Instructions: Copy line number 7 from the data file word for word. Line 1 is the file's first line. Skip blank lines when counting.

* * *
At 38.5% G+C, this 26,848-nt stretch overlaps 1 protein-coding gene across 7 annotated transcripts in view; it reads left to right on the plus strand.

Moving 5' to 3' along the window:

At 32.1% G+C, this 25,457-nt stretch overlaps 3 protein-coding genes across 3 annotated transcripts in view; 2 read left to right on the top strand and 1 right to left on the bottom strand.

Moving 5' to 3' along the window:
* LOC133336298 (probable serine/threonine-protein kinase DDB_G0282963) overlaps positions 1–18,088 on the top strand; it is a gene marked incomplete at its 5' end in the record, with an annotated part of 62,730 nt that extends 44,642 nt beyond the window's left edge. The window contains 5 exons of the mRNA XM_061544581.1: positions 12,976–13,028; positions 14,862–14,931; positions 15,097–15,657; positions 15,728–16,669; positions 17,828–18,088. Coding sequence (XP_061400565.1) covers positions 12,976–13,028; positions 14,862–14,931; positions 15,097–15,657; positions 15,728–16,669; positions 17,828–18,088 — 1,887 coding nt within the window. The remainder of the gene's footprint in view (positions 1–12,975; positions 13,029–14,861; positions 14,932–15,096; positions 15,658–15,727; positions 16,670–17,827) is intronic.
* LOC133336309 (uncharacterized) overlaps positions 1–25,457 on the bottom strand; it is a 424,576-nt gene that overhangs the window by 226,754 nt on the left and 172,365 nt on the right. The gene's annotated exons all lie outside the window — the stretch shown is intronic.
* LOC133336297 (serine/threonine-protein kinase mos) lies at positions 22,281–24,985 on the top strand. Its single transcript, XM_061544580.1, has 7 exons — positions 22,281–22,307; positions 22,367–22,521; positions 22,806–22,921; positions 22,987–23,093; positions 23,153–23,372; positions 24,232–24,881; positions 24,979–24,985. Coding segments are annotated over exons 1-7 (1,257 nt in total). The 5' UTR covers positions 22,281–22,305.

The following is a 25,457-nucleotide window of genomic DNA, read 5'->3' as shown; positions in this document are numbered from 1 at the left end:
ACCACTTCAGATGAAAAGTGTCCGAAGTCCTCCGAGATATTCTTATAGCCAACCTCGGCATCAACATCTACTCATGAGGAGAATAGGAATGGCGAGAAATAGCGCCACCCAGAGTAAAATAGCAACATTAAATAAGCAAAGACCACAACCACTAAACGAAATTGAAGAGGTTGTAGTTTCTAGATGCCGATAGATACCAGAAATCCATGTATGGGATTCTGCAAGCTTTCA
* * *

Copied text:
* LOC133336297 (serine/threonine-protein kinase mos) lies at positions 22,281–24,985 on the top strand. Its single transcript, XM_061544580.1, has 7 exons — positions 22,281–22,307; positions 22,367–22,521; positions 22,806–22,921; positions 22,987–23,093; positions 23,153–23,372; positions 24,232–24,881; positions 24,979–24,985. Coding segments are annotated over exons 1-7 (1,257 nt in total). The 5' UTR covers positions 22,281–22,305.